I've been putting off this article for way too long. It's time for me to talk about my experience with Remix, and my struggle with it in particular. I won't lie, part of the reason I was reluctant to write this piece was the community the framework has cultivated around itself. Everybody is extremely excited about Remix. I get it, I do, the framework is fantastic and brings a ton of innovation that the competitors are catching up to years later. And yet this unanimous praise makes it difficult to criticize the thing and, trust me, there are points to bring up when talking about any framework, library, or tool, and Remix is no exception here.

In light of all the tomatoes you've picked up to throw at me, let's settle on a few things before you read any further, alright?

  1. I think Remix is a great framework. It's been praised countless times and I find most of that praise well-deserved.
  2. I will not be mentioning Remix's advantages. This isn't a comparison article and neither is it a proper critique. If you haven't heard of Remix before, I'd suggest you go do that, build an app or two on your own, and then come back here. I don't wish to make you biased toward what could've been your favorite framework for years to come.
  3. I am going to write about my subjective experience. It may not coincide with yours. It may be the exact opposite of yours. That doesn't invalidate either of them so let's remain civil and respectful.

Okay, I hope we are all good here and can continue.

The Struggle

Unless you've been living under a rock, you've likely heard about Remix one way or another. Remix is a full-stack JavaScript framework. In fact, at the moment of writing this, I'd even go as far as to say it is the only truly full-stack JavaScript framework out there. At least, it's been the first one in my memory to give developers actual full control of their routes, unlike magic APIs that describe server-side actions alongside your client-side code.

You've also likely read all the praise threads about Remix and how incredible it is. I won't lie, it is pretty incredible. It made it all the more odd that when I first tried building an actual app with it I felt conflicted. I felt like everybody was utilizing this new thing to its fullest but whenever I reached to solve a problem with Remix I created two new ones. At first, I wrote it off as my lack of experience and moved on. But as I worked with the framework more and more, certain things kept repeating even after I felt quite comfortable when it came to Remix's side of things.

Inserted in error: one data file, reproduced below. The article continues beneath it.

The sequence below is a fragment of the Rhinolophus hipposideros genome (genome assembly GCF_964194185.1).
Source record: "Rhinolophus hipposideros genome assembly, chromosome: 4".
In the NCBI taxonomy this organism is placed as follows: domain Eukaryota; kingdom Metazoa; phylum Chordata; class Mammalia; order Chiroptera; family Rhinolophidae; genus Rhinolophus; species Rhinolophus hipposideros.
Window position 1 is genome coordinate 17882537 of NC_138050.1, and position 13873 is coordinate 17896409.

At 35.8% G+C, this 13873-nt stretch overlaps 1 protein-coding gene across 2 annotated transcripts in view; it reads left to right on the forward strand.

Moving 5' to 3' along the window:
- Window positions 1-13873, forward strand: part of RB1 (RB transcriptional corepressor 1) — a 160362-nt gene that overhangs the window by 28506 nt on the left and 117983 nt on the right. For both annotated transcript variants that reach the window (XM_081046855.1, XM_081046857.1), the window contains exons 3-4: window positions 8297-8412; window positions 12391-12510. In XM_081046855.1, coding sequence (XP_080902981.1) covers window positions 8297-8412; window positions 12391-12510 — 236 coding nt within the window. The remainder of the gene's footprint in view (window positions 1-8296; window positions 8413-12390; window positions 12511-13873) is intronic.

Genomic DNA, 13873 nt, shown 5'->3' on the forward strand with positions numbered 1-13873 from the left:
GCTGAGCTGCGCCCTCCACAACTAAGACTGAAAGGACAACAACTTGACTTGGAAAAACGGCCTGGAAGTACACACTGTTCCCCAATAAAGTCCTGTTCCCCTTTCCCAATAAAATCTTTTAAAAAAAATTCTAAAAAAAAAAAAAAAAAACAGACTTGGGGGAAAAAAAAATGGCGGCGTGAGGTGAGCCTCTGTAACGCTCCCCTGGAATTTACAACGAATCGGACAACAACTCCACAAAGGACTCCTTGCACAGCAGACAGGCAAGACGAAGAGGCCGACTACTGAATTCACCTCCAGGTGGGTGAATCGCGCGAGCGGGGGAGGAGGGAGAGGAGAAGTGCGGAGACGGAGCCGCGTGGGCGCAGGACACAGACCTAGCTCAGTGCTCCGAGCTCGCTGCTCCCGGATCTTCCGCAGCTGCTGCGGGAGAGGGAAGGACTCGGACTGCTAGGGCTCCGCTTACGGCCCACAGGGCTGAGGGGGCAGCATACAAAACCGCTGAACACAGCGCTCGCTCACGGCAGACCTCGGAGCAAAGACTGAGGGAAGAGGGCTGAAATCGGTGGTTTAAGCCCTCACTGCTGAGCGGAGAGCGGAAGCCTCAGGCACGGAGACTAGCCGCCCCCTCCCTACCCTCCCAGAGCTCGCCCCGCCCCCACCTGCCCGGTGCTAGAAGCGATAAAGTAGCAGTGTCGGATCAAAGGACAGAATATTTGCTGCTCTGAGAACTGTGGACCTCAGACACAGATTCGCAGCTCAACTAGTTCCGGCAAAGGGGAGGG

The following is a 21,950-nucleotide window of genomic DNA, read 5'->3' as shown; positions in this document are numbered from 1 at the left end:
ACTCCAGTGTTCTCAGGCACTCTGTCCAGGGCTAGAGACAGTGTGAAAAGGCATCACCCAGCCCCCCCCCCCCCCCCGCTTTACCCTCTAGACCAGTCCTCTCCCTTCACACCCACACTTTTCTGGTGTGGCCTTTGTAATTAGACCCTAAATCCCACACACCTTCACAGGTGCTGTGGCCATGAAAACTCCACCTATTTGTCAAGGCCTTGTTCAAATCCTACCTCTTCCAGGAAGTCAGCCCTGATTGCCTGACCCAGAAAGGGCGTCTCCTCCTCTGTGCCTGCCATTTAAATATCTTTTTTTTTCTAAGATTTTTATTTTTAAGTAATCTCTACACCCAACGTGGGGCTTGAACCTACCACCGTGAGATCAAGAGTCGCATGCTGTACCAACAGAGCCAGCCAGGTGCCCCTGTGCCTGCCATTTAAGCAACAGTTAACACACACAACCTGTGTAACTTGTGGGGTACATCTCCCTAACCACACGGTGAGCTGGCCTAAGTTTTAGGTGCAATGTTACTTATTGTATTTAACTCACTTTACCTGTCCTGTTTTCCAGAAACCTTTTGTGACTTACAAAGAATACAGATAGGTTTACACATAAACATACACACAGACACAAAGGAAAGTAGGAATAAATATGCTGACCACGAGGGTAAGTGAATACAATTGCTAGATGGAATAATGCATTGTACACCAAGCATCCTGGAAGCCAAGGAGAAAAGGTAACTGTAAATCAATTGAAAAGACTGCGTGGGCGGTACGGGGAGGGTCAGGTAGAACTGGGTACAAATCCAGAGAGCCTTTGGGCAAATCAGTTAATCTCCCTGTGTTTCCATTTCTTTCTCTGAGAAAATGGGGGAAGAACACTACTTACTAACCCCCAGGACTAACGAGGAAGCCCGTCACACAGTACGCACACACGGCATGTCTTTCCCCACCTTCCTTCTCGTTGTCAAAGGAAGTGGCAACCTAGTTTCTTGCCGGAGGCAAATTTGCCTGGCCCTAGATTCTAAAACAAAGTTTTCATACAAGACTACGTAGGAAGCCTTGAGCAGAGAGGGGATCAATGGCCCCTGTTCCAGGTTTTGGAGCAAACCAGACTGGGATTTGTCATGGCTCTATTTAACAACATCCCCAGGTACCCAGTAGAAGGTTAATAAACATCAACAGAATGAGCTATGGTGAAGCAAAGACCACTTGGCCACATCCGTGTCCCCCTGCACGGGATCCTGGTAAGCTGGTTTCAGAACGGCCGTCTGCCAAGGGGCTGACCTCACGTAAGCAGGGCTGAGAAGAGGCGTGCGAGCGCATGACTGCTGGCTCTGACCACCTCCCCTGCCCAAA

Once I tentatively (and carefully) posted about some of my struggles on Twitter, I found out that I wasn't alone. My friends also replied that they were struggling with certain things, and that gave me that final nudge to sit down and write about some of those (well, more like coming up with a draft and forgetting about it for a few months in my typical fashion).

Struggle #1: Developer Experience

Remix nails some of the most complex aspects of development with eye-opening ease. That's why it's so jarring that it seems to ignore a big chunk of developer experience surrounding the usage of the framework.

It's been almost ten years since JavaScript applications have stopped being just JavaScript, whether you share that ideology or not. Real-world applications ship CSS and SASS, may use technologies like GraphQL, and can be written in other languages, like TypeScript or Reason. And they do all that as a part of the application. A project without a bundler these days is as rare as a tweet not mentioning ChatGPT. And Remix too comes with a bundler, using esbuild to make the magic happen.

The issue is, it abstracts the bundler and the bundling process so much that you, the developer, have no control over it. Now, the last thing I want is to meddle with a framework's build process. Brrgh. But it's still my application and I dislike whenever tools take control away from me. Let me give you an example.

I like writing my GraphQL operations using their SDL syntax (i.e. *.gql files). It feels natural and less verbose than using object-based operation declarations. However, you have to have some processing for those *.gql files to transpile them back to JavaScript. You need a loader. That's not a big deal though, as every modern bundler comes with a way to control how certain modules are processed, including esbuild that's used in Remix. But there's no way to affect module handling from Remix. Its configuration doesn't allow extending esbuild or affecting the build pipeline in any other way. This translates to a simple realization: I can't use a commonly established practice because Remix doesn't allow me to.

Here's a different example. I like Tailwind, it saves me a ton of time. Tailwind works through PostCSS so, yet again, you need a module processing pipeline (CSS files → PostCSS → Tailwind plugin). You may start to get what I'm coming at here.

Remix has shipped the (experimental) Tailwind support recently, which is great! Unfortunately, it doesn't automatically negate my point.